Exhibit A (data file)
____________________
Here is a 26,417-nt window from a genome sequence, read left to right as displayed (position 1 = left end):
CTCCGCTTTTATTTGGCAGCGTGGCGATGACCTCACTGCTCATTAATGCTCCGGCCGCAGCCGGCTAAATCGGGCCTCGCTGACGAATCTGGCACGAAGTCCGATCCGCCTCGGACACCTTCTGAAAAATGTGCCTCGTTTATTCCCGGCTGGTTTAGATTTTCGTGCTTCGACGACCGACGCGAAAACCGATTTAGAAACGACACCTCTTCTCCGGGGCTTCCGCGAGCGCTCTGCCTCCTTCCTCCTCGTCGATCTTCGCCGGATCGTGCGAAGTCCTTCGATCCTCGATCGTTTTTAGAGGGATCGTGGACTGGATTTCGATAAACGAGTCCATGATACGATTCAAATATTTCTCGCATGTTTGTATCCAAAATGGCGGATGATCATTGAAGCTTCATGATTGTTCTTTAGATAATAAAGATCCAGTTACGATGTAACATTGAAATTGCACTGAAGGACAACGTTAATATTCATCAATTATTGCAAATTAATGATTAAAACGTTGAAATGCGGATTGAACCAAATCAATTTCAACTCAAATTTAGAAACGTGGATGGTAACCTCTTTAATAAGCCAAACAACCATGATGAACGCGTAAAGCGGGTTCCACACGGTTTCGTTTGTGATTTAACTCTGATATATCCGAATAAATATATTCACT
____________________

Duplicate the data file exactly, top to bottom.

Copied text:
Here is a 26,417-nt window from a genome sequence, read left to right as displayed (position 1 = left end):
CTCCGCTTTTATTTGGCAGCGTGGCGATGACCTCACTGCTCATTAATGCTCCGGCCGCAGCCGGCTAAATCGGGCCTCGCTGACGAATCTGGCACGAAGTCCGATCCGCCTCGGACACCTTCTGAAAAATGTGCCTCGTTTATTCCCGGCTGGTTTAGATTTTCGTGCTTCGACGACCGACGCGAAAACCGATTTAGAAACGACACCTCTTCTCCGGGGCTTCCGCGAGCGCTCTGCCTCCTTCCTCCTCGTCGATCTTCGCCGGATCGTGCGAAGTCCTTCGATCCTCGATCGTTTTTAGAGGGATCGTGGACTGGATTTCGATAAACGAGTCCATGATACGATTCAAATATTTCTCGCATGTTTGTATCCAAAATGGCGGATGATCATTGAAGCTTCATGATTGTTCTTTAGATAATAAAGATCCAGTTACGATGTAACATTGAAATTGCACTGAAGGACAACGTTAATATTCATCAATTATTGCAAATTAATGATTAAAACGTTGAAATGCGGATTGAACCAAATCAATTTCAACTCAAATTTAGAAACGTGGATGGTAACCTCTTTAATAAGCCAAACAACCATGATGAACGCGTAAAGCGGGTTCCACACGGTTTCGTTTGTGATTTAACTCTGATATATCCGAATAAATATATTCACT